When I started out as a freelance writer, I failed miserably. I failed in so many ways I doubt I have enough time left on Earth to recount them. Suffice to say that I didn’t know what the hell I was doing.
Still I slogged along, taking whatever work I could get for whatever pay I could get. In order to support my ‘career’ I had to work non-writing jobs to make ends meet. Why I didn’t give up is beyond me – but I had a dream that just couldn’t be killed.
Out of the blue came the call of freedom
At perhaps one of the lowest points in my life—I was working in a warehouse making $10 an hour, after returning to L.A. broken from a disastrous love affair—I got an email out of the blue. Someone who read my blog wanted to know if I was interested in doing some web writing. Was I??? Yet bet.
Again, lots of mistakes, emotional outbursts and general insanity ensued but I learned quite a bit from my editor. And I will always be grateful to her for what she taught me. And more so for how she toughened me up – because truth be told I can be quite the crybaby when I set my mind to it.
So I quit my warehouse job all hyped up to be a real freelance writer. Exciting. For about ten minutes. Because shortly after that the work dwindled. I started eying the want ads again, sure I’d always be a failure. But wait, another email out of the blue saved me.
The start of a real apprenticeship
A friend and fellow writer asked me if I’d be interested in helping her with a long term project she had with a major company who provided content for attorneys. I would be assigned certain projects, write them, send them to her, she would edit, we would go over the changes, and then submit. My pay was a cut of what she was paid for each page. The proposition seemed fair and a really good escape from the 9 to 5 grind I was so diligently trying to avoid, so I said yes.
I have to admit there were days I wanted to put my head in the oven rather than write one more blog post about car accidents or probate but I persevered. The project lasted well over a year and after all was said and done I’d written hundreds of web pages and blog posts. Some practice areas I knew so well that I could write them in my sleep.
Now here’s the valuable part – it was the personal care and editing that my mentor gave me. She really took the time to go over the edits and she was very smart because she made me implement the changes rather than just making them herself and sending it on. This impacted me much more and I learned very quickly to self edit. As time went on, her edits became lighter and lighter. And I credit this to her method – getting me to make the changes really drove home the why and wherefore. After apprenticing with Lyn I knew I was a freelance writer and that I could deliver. I knew that if I promised something to a client I could keep that promise. I knew I was ready and not destined to failure anymore.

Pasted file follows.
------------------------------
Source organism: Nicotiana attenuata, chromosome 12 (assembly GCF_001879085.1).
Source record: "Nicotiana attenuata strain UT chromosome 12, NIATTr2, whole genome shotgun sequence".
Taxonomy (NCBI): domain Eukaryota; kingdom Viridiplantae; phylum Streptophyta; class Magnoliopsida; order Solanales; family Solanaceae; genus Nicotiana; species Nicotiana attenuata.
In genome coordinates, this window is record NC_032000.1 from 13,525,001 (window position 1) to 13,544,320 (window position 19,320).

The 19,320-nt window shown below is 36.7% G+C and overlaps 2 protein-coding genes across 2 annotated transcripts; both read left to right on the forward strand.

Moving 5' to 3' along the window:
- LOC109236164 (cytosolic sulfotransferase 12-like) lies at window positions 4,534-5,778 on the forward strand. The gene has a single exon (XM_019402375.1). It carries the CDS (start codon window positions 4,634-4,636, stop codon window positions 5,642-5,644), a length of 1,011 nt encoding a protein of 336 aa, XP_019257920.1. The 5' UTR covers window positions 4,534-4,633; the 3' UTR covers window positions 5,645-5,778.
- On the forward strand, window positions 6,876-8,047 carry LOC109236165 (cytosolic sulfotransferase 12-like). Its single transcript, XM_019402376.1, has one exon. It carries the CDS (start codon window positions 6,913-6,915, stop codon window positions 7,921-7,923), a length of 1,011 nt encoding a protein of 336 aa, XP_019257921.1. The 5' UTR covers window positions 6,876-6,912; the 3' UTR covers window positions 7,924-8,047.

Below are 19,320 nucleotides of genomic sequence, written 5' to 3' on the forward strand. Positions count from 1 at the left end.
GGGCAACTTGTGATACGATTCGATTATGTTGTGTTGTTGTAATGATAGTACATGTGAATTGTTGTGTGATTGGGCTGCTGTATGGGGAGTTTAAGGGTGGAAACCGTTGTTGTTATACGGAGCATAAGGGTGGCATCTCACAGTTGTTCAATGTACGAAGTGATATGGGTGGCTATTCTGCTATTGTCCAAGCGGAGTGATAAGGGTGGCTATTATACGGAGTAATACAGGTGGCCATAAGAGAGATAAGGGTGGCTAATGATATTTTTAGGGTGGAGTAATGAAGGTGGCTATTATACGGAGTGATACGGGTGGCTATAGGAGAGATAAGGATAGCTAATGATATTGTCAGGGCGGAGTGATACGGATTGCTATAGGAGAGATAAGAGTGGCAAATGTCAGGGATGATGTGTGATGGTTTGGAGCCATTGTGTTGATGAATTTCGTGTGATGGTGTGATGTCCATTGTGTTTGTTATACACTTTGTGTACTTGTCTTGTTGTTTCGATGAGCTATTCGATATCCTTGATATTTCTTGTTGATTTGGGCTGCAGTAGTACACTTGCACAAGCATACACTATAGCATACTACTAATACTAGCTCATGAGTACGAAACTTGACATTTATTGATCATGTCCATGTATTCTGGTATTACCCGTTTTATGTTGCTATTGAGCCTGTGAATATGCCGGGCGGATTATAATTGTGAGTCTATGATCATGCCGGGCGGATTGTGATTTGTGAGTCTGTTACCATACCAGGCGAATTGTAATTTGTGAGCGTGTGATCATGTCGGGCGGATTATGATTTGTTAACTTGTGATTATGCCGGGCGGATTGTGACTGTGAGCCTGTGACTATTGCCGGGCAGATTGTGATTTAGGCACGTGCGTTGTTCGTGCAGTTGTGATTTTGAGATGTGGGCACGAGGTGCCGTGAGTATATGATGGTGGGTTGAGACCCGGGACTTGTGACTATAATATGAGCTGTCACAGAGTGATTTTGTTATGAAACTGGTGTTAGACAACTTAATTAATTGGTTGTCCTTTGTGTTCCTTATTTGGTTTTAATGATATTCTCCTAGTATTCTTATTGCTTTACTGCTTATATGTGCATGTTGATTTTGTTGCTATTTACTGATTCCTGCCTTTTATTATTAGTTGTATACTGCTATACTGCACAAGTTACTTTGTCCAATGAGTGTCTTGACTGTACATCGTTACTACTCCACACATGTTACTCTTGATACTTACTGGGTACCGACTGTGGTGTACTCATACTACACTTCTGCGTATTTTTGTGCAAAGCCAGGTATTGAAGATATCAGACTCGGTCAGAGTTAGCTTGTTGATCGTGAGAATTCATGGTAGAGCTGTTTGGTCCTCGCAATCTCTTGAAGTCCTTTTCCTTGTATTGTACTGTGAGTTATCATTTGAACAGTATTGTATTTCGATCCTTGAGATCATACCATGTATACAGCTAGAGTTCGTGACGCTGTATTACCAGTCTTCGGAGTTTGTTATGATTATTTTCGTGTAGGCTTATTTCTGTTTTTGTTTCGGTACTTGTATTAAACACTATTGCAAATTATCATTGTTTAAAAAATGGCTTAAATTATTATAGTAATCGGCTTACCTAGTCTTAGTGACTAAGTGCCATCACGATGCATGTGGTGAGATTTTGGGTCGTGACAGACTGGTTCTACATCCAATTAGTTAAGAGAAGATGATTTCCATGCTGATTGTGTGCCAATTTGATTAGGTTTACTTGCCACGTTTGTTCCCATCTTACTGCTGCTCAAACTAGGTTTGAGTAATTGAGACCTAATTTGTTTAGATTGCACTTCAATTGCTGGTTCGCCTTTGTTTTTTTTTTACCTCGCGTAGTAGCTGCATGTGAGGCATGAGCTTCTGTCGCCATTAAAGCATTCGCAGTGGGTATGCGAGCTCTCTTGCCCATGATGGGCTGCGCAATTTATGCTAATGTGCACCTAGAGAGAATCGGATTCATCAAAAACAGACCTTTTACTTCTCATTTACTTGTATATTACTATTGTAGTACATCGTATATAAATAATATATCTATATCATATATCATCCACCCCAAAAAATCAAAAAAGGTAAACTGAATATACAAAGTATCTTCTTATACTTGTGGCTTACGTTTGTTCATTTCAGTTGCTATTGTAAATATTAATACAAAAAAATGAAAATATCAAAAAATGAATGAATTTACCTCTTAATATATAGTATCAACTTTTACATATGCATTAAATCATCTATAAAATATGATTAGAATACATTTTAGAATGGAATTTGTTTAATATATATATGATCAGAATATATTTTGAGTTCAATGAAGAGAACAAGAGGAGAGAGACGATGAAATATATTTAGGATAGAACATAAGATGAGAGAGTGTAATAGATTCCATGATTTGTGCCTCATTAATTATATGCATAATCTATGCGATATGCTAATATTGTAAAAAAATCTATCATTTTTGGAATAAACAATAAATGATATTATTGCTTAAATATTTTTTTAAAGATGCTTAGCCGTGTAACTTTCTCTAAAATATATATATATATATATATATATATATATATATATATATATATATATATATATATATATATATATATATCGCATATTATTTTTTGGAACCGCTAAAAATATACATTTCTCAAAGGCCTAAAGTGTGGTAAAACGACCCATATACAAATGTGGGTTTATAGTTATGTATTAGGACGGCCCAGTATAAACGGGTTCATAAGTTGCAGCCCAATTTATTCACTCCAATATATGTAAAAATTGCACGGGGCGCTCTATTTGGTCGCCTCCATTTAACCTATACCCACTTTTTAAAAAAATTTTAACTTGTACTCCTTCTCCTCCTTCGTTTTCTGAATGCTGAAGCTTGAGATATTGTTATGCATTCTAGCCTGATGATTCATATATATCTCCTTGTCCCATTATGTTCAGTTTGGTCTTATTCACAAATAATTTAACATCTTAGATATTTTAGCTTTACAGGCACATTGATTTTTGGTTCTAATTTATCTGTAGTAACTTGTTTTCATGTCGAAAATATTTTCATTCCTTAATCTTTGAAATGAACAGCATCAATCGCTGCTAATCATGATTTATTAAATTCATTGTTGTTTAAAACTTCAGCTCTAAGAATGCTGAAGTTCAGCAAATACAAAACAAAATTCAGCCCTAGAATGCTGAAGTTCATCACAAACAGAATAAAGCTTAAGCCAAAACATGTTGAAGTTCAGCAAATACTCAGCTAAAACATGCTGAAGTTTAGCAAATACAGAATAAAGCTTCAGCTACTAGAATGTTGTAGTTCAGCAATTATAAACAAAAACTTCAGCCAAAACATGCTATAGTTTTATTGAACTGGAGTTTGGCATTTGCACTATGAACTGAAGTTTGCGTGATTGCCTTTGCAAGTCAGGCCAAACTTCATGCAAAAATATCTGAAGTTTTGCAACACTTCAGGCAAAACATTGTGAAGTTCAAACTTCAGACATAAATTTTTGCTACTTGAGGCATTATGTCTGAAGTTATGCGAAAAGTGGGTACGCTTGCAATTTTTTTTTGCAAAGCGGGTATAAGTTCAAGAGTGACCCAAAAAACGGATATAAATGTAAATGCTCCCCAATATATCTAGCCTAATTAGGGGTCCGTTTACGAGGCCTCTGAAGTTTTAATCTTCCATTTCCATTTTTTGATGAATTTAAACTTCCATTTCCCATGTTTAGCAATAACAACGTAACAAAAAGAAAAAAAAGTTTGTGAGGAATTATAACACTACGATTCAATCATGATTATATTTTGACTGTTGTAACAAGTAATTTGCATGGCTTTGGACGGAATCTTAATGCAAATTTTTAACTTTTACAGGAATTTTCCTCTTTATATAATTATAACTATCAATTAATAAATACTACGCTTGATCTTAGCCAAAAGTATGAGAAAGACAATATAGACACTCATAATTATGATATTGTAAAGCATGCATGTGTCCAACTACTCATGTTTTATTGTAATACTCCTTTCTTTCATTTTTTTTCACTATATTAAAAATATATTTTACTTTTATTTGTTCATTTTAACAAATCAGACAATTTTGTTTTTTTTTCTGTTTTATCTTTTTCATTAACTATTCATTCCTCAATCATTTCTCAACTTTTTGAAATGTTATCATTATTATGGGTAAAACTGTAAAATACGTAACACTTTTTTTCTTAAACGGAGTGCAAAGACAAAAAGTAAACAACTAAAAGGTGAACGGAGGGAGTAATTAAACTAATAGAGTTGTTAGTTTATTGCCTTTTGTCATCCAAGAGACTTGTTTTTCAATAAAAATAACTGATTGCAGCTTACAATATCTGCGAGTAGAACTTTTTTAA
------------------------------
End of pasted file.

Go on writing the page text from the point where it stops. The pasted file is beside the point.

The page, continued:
How does this little story help you?
My point is that if you’re looking for a way to break in, if you have contacts who’d be willing to apprentice you, then approach them. Offer to sub-contract, taking less pay and learn from them. If you don’t have contacts you can:
- Approach web content companies/web design companies
- Approach established freelancers
- Approach editors of popular websites/blogs
Be honest with them and tell them you don’t have experience but you want to learn. Offer to apprentice under one of their experienced writers at a reduced rate until you’re ready to fly solo. Busy writers and busy companies are always looking for help. You may be the one who can offer that help.
If somebody takes you up on your offer then commit to it. Commit to becoming a sponge and soak up everything you possibly can. Accept that you’re going to do a lot of rewriting and make changes that you might not like. Be gracious because someone is taking their time to teach you their secrets. Cry in private and oh yeah, you’ll cry. But that’s okay, because after the tears comes knowledge and understanding and eventually confidence.
So, if you have an opportunity to apprentice – take it. If you’re lucky and you’re diligent you may up becoming a real bonafide freelance writer.
To read about the history of apprenticeships, go here.